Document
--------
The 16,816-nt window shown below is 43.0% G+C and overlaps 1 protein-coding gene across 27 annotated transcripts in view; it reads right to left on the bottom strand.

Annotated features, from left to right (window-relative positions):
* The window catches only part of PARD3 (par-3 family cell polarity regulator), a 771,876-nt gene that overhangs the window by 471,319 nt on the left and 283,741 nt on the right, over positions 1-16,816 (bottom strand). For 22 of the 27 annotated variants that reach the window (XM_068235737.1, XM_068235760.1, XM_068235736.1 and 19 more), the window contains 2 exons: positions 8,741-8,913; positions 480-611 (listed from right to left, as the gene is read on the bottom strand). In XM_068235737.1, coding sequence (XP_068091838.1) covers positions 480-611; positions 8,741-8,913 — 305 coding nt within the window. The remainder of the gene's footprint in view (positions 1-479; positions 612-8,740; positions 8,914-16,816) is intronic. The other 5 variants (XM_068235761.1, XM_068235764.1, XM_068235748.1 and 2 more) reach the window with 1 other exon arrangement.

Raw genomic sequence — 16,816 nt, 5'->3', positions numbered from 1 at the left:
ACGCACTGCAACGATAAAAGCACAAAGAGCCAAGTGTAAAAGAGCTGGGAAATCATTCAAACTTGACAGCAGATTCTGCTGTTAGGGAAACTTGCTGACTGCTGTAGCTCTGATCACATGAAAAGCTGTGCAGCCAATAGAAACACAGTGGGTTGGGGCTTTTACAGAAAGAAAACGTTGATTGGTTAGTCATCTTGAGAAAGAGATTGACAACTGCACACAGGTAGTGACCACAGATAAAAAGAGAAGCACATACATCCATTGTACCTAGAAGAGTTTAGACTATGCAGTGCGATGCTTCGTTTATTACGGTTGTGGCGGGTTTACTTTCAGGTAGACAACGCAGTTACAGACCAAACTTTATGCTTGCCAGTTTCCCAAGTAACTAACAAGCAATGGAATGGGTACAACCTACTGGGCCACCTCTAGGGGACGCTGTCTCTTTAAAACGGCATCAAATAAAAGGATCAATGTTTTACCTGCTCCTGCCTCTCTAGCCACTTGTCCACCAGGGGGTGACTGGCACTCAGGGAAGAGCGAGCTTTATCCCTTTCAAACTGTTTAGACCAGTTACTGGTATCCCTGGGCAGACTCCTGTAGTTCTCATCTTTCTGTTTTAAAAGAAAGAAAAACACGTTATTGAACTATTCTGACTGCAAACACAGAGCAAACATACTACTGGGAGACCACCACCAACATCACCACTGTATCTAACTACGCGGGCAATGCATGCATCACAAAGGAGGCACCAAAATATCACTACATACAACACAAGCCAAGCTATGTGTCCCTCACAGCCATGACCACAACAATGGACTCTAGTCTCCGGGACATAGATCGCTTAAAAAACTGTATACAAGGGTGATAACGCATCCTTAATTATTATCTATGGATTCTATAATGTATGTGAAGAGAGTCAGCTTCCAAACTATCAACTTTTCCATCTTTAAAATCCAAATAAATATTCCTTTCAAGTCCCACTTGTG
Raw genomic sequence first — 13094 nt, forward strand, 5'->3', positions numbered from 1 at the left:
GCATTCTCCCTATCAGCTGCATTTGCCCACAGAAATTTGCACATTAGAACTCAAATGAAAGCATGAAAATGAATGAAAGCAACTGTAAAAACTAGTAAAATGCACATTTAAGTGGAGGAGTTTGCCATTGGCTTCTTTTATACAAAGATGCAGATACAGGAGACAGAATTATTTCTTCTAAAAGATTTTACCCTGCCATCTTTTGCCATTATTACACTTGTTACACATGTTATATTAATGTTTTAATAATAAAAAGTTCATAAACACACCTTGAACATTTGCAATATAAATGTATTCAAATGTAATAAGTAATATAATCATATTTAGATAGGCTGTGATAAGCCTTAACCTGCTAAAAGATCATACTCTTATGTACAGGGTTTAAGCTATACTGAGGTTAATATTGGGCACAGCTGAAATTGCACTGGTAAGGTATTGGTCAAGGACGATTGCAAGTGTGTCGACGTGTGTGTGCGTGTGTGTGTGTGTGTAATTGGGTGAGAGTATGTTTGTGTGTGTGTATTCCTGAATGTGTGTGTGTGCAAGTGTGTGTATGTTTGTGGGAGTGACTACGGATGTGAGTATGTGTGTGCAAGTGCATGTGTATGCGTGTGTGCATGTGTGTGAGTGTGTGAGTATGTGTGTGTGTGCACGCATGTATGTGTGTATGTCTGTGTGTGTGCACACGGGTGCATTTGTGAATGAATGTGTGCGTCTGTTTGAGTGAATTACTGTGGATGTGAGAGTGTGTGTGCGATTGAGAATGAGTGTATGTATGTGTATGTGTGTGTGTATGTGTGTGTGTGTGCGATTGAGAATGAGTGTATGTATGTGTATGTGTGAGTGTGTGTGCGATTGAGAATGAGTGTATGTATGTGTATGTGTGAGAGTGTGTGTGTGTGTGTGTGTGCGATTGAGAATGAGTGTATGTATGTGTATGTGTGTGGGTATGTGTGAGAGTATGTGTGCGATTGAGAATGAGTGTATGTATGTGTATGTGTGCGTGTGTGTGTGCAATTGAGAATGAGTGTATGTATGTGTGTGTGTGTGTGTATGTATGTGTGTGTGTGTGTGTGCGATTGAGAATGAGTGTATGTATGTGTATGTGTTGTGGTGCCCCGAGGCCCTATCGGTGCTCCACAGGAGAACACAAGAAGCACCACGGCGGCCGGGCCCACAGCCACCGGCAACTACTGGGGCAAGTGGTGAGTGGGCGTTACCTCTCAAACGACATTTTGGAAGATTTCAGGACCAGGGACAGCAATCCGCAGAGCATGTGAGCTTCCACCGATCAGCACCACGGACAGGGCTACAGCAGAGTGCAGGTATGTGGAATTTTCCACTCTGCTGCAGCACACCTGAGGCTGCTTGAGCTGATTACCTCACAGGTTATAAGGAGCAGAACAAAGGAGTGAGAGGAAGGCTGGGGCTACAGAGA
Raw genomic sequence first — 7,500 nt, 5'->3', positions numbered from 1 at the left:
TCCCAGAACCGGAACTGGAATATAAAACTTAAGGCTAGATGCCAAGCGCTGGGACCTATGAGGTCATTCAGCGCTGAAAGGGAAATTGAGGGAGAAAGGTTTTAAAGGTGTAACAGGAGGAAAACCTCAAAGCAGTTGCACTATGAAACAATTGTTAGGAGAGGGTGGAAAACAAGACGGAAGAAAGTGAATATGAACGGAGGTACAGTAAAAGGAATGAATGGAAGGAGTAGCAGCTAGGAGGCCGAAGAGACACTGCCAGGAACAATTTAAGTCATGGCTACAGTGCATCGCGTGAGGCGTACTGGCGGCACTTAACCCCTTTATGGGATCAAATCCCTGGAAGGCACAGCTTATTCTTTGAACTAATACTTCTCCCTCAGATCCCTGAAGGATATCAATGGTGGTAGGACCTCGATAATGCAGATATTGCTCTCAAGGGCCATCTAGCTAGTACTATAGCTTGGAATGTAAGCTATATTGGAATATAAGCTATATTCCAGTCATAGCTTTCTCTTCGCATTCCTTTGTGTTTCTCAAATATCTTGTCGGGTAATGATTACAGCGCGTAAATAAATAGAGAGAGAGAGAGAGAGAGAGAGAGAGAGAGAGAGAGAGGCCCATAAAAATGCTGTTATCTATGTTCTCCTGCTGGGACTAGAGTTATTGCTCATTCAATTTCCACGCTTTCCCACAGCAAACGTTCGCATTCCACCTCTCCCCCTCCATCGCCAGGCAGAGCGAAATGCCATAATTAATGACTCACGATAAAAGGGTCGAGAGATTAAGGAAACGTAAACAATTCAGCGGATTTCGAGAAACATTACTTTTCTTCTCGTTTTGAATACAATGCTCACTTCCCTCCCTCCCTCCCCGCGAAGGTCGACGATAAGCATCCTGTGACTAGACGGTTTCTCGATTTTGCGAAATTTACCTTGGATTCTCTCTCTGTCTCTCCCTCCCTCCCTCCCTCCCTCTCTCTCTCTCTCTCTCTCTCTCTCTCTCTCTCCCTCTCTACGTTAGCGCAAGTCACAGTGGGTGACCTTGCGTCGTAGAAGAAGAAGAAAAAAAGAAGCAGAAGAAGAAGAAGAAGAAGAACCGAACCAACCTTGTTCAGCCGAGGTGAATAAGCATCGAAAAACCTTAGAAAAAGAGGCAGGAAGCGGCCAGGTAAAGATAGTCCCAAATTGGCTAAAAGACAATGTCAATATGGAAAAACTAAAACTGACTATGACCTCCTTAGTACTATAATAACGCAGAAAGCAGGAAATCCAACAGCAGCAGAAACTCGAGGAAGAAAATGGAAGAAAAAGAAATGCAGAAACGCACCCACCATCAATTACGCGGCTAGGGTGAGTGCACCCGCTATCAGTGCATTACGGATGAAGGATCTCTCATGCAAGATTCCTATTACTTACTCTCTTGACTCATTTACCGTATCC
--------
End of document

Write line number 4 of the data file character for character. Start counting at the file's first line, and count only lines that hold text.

Raw genomic sequence — 16,816 nt, 5'->3', positions numbered from 1 at the left: